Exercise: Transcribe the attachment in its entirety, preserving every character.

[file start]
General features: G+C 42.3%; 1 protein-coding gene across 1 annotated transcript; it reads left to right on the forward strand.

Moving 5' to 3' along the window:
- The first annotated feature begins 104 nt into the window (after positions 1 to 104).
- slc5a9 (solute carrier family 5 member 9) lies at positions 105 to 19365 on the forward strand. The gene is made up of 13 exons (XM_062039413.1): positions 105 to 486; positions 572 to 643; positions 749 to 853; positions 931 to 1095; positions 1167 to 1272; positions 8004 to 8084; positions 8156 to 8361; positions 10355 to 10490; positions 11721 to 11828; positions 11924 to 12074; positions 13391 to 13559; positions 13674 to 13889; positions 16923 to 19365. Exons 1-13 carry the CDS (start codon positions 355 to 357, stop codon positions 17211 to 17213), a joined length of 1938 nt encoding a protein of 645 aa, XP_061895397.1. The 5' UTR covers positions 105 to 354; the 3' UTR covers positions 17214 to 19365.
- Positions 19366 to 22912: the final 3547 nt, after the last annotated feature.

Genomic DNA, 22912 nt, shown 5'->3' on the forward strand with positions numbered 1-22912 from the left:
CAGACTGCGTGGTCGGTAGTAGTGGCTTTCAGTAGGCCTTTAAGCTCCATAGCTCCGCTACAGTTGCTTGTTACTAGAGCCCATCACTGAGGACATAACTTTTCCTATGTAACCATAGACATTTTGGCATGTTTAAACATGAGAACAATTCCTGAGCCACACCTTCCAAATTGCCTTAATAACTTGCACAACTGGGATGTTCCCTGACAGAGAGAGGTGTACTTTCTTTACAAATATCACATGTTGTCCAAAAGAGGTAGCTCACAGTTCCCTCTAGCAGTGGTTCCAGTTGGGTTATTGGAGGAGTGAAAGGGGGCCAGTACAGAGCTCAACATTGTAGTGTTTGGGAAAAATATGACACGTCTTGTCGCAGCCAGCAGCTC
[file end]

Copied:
General features: G+C 42.3%; 1 protein-coding gene across 1 annotated transcript; it reads left to right on the forward strand.

Moving 5' to 3' along the window:
- The first annotated feature begins 104 nt into the window (after positions 1 to 104).
- slc5a9 (solute carrier family 5 member 9) lies at positions 105 to 19365 on the forward strand. The gene is made up of 13 exons (XM_062039413.1): positions 105 to 486; positions 572 to 643; positions 749 to 853; positions 931 to 1095; positions 1167 to 1272; positions 8004 to 8084; positions 8156 to 8361; positions 10355 to 10490; positions 11721 to 11828; positions 11924 to 12074; positions 13391 to 13559; positions 13674 to 13889; positions 16923 to 19365. Exons 1-13 carry the CDS (start codon positions 355 to 357, stop codon positions 17211 to 17213), a joined length of 1938 nt encoding a protein of 645 aa, XP_061895397.1. The 5' UTR covers positions 105 to 354; the 3' UTR covers positions 17214 to 19365.
- Positions 19366 to 22912: the final 3547 nt, after the last annotated feature.

Genomic DNA, 22912 nt, shown 5'->3' on the forward strand with positions numbered 1-22912 from the left:
CAGACTGCGTGGTCGGTAGTAGTGGCTTTCAGTAGGCCTTTAAGCTCCATAGCTCCGCTACAGTTGCTTGTTACTAGAGCCCATCACTGAGGACATAACTTTTCCTATGTAACCATAGACATTTTGGCATGTTTAAACATGAGAACAATTCCTGAGCCACACCTTCCAAATTGCCTTAATAACTTGCACAACTGGGATGTTCCCTGACAGAGAGAGGTGTACTTTCTTTACAAATATCACATGTTGTCCAAAAGAGGTAGCTCACAGTTCCCTCTAGCAGTGGTTCCAGTTGGGTTATTGGAGGAGTGAAAGGGGGCCAGTACAGAGCTCAACATTGTAGTGTTTGGGAAAAATATGACACGTCTTGTCGCAGCCAGCAGCTC